In July, we fought tooth and nail to stop the Democratic Party​ from ditching the Hyde Amendment. When they refused to, we said it was growing evidence that Democrats were slowly defying their progressive ideals to become a “party of exclusion.” Catholics are right to strongly protest Clinton and the Democratic Party’s hard-line position on abortion. As we’ve said time and again, we think there’s nothing progressive about abortion. But if conservatives are going to be quick to deride Clinton’s campaign as “anti-Catholic,” they should take an honest look at Trump before doing so.

In March, a group of conservative Catholic intellectuals wrote in the National Review that Trump was “manifestly unfit” to be president of the United States and that his campaign was “offensive to any genuinely Catholic sensibility.” Trump has no history of any antiabortion action — indeed, he’s self-identified as “very pro-choice” in the past — and as recently as March maintained that women who have abortions should be punished, a view held by few if any in the mainstream antiabortion movement. Trump has been openly hostile toward immigrants and refugees throughout his campaign, going so far as to suggest banning Muslims from entering the United States. Meanwhile, Pope Francis has called on Christians worldwide to accept refugees into their countries and homes, and has invited several Syrian refugees to live in the Vatican. As for that border wall Trump has promised? When, back in February, the pope said that good Christians build bridges instead of walls, Trump called him “disgraceful.” And that wasn’t the only time Trump had taken shots at a pope: In a February of 2013 radio interview, he said Pope Benedict XVI — a meek, thoughtful pope considered by many Catholics, myself included, to be a hero of our faith — “should just give up and die. He looks so bad.”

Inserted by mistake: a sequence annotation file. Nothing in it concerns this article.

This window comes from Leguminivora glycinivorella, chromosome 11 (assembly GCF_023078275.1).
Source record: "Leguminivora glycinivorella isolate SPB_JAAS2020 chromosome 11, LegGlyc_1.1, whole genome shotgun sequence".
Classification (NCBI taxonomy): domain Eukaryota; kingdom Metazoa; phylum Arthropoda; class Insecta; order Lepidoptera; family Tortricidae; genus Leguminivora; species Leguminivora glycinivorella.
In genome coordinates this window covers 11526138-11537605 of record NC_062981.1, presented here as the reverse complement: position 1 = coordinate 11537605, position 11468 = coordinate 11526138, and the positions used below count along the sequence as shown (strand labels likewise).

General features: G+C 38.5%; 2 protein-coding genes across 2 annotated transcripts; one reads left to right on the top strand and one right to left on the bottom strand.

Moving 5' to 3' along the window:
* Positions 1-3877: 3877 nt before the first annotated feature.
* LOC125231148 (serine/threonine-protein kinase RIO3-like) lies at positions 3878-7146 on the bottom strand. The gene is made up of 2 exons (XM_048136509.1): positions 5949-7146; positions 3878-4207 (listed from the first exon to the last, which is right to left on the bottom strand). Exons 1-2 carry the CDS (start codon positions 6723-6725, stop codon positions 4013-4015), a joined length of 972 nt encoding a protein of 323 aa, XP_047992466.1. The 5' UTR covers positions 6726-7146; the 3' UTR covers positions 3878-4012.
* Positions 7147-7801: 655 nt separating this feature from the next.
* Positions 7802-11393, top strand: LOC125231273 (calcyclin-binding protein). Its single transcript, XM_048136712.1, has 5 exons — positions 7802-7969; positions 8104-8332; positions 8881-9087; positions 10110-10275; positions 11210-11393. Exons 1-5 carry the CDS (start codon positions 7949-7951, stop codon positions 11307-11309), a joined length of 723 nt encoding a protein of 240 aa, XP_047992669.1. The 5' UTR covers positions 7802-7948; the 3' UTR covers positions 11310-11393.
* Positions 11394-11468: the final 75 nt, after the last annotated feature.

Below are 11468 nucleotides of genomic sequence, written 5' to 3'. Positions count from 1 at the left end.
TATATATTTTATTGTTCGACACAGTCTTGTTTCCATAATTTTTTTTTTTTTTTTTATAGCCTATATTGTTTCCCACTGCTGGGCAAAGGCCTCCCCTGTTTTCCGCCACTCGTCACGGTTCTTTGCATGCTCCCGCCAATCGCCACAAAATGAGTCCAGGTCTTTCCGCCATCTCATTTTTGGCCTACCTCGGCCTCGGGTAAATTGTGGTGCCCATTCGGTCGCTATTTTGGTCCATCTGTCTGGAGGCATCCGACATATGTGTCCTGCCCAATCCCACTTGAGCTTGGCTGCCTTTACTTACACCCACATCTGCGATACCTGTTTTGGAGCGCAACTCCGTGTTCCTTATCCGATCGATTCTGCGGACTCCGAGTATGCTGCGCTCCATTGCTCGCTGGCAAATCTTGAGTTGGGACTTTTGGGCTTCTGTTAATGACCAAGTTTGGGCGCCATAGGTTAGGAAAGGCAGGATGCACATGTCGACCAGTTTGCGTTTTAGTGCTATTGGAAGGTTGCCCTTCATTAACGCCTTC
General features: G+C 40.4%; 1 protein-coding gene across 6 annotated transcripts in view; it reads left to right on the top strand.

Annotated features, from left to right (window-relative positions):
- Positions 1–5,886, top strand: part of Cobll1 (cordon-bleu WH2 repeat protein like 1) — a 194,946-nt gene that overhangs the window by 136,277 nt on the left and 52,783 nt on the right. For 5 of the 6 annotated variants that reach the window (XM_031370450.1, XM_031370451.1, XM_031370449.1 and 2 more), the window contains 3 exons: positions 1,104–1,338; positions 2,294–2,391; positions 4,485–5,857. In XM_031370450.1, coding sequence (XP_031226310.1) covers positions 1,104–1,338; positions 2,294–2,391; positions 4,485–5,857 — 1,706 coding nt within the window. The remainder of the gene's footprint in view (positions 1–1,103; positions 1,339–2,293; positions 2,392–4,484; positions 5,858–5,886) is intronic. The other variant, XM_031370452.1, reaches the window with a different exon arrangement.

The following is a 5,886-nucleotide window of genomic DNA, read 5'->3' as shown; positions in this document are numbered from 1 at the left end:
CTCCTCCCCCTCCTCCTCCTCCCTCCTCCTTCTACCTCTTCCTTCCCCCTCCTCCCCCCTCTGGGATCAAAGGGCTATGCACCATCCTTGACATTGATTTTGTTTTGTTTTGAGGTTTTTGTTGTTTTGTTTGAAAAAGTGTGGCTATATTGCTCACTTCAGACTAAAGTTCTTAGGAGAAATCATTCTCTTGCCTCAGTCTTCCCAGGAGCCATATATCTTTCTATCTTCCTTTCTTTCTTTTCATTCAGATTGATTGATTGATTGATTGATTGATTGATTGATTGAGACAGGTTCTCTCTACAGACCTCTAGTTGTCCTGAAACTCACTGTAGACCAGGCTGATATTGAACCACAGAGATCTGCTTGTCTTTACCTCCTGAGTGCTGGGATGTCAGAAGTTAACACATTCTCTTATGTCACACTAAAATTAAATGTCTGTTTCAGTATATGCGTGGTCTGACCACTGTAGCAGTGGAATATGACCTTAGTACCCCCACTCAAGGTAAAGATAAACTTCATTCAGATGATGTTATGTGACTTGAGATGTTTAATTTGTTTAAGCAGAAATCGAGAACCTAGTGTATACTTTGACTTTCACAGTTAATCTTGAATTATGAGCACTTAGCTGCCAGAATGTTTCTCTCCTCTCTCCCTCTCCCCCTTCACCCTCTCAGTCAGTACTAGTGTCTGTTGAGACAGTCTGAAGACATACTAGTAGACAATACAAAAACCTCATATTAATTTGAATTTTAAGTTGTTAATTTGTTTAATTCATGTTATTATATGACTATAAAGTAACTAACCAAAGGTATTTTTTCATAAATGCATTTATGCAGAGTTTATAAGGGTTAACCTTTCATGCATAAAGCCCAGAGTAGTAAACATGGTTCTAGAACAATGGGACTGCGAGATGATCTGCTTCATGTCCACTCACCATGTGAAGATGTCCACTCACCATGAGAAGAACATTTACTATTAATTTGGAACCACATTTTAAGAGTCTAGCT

Trump’s entourage hasn’t been much better. Steve Bannon, Trump’s campaign chief executive, claimed that Catholics only support hospitality toward immigrants and refugees because “the church is dying”; and Trump spokeswoman Katrina Pierson tweeted in 2011 that it’s “sad” that Catholics believe the Catholic Church was founded by Jesus. Trump’s running mate, Indiana Gov. Mike Pence, attempted to pressure local Catholic charities into refusing refugees aid during his tenure as governor. Add in Trump’s recently released lewd remarks and the mounting allegations of sexual assault levied against him, and it’s impossible to argue that Trump is a good ambassador for Catholic values in public life.

To me, it’s pretty clear: If conservatives want to fight for Catholic values in this election, then perhaps they should save their fire for a candidate who doesn’t praise Russian President Vladimir Putin and slam the pope.

Catholics can ​disagree on our​ politics. And we should: That’s a sign of a healthy culture of debate within the church. Genuinely Catholic politics should challenge both Democrats and Republicans — because our love of Jesus Christ and the Catholic Church always goes before politics. To me, there’s no doubt that Trump’s vision for the United States represents a greater threat to the practice of our faith than those of us who take seriously Pope Francis’s message on the dignity of life, the scandal of poverty and the need to tackle immigration reform and climate change.

Given Trump’s trouble with Catholics at the polls, it’s no surprise that he and his allies are fabricating a falsehood about anti-Trump Catholics trying to divide and destroy the church we love.

Don’t fall for it for a second. No candidate has won the White House without winning the Catholic vote since 1972. And if Donald Trump continues down the same path this year, he’ll lose both in record fashion.